Outdoor activities with a healthy dose of curiosity, brought to you by Laure Latham
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This is the account of my solo swim across the length of Windermere – as it happened in July 2019. If you enjoy reading accounts of other people’s adventures frolicking in the cold and in the rain while you are nicely warm and dry, you’re in luck. Grab yourself a drink, choose a comfortable chair and read on.
July 27, 2019. 6am. Time to wake up. Early morning light seeps through the white canvas of the bell tent at the YHA Windermere and I’m surprised that I’ve slept well. I usually don’t, before big swims. Today in two hours, I will be jumping in the water and attempting a one-way Windermere solo swim with 3 other swimmers – our longest open water swim to date. Windermere is the largest lake of England and at 17 km (10.6 miles), this is going to be a proper swim and a long day.
I put my swimming costume on, then clothes. I’ve picked my Serpentine Swimming Club swimsuit as it will keep me warm – both physically (it’s lined) and mentally (thinking about my friends at the club). Well, the lining is what it is – a lining. It’s not exactly a 3mm neoprene layer but it’ll do. The fuzzy juju factor better keep me very warm.
In the kitchen building, I find James, the other swimmer who’ll be swimming with me today. He’s eating porridge, a very sensible breakfast option to fuel the body before a cold swim. The other two swimmers, Elina and Ann, are already on their way to the marina. Our master plan is as follows. We are four swimmers and have two support boats. Each boat will support two swimmers, which means that support crew on the boat will be piloting the boat, dealing with incoming lake traffic and feeding both swimmers at regular intervals. It’s a logistical challenge that I’ve illustrated in my journal.
My husband Cedric arrives in the kitchen with our 13-year-old daughter. They will be part of our support crew with Rob, an experienced open water swimmer. Rob and his wife Sarah have a lot more experience crewing for long swims than anybody else in our group, which is why each boat gets either Sarah or Rob. They’re both amazing people so we’re thrilled to have them onboard.
After a quick and uninspired breakfast (not hungry), it’s time to leave. We pack the car with too many hot water flasks, food for the day, dryrobes, tow floats and other miscellanae. At 6.50am, we reach the Bowness-on-Windermere marina. The sky is overcast, it rained buckets all night (I heard it on the canvas roof of the tent) and the weather promises to be dreary all day. In a way, it’s a relief. I did pack sunscreen but I’d rather swim in the rain and not risk a major sunny back-side up sunburn.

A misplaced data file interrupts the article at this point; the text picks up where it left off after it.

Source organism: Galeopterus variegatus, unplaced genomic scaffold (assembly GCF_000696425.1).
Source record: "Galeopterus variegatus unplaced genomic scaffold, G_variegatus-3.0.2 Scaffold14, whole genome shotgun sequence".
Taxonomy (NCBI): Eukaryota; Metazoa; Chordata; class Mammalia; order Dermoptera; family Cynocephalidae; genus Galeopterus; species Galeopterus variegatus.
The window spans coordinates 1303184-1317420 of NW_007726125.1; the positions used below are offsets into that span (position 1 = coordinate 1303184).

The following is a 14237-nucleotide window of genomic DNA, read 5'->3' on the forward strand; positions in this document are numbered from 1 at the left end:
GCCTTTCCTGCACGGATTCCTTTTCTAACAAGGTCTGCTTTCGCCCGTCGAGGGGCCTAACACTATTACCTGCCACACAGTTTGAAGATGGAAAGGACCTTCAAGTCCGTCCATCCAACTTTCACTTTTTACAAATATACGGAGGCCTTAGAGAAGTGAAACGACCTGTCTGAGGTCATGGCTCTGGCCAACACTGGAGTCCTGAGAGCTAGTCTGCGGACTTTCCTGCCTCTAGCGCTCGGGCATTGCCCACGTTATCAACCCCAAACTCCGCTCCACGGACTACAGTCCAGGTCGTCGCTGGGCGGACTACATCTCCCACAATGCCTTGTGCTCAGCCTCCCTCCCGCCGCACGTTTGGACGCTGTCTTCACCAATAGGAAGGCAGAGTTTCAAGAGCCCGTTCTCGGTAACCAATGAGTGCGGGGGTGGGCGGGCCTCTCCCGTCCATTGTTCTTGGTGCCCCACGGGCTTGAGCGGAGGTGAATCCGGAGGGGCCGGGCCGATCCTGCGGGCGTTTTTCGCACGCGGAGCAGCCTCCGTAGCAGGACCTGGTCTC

From the marina, we look at the lake. Surrounded by mountain peaks and villages, Windermere is the jewel in the crown of the Lake District, a long finger-shaped lake that’s the port of entry to this UNESCO World Heritage Site for many visitors. Beatrix Potter’s country house is across the lake and steamers take tourists from shore to shore all day. Of course at 7am, the lake is pretty much asleep save for a few ducks, gulls and geese who never rest in their quest for aquatic food.
We board the boat at 7.30am. It’s an electric boat and literally drives like a bumper car with a single wheel — only with a forward/backward lever. On the boat, I write a few notes in my journal. We marvel at how silent the engine is. It’s really slow too, a reassuring factor as we’ll never swim faster than the maximum 10-mph speed limit. After wondering whether we set out due north or south (iPhone helping, Google Maps full on), we confirm that we are indeed headed north which is where we want to go. A gull follows us in the sky.
“Anybody think it’s a long way, this lake?”
That’s Rob, teasing us.
Indeed, it takes us 30 minutes to reach the starting point from the marina. Just past 8am, we wave to Elina and Ann who are already in the water and smile at us. Wrapped in our dryrobes, James and I are eager to get in. Tension always builds up in anticipation of a long swim and this one has so many factors that could go wrong that we just want to get it done. We reach Waterhead, its pier and can see sleepy Ambleside in the distance. Where’s the “official” entry spot? How do you know where to start in a 17 km-long lake? It’s not like there’s a stretch of water with a yellow line waiting for us. We’ve protected the boat with the plastic rain cover because yes, it’s raining. “The water’s wet,” observes Rob.
Wet is going to be the main theme, today.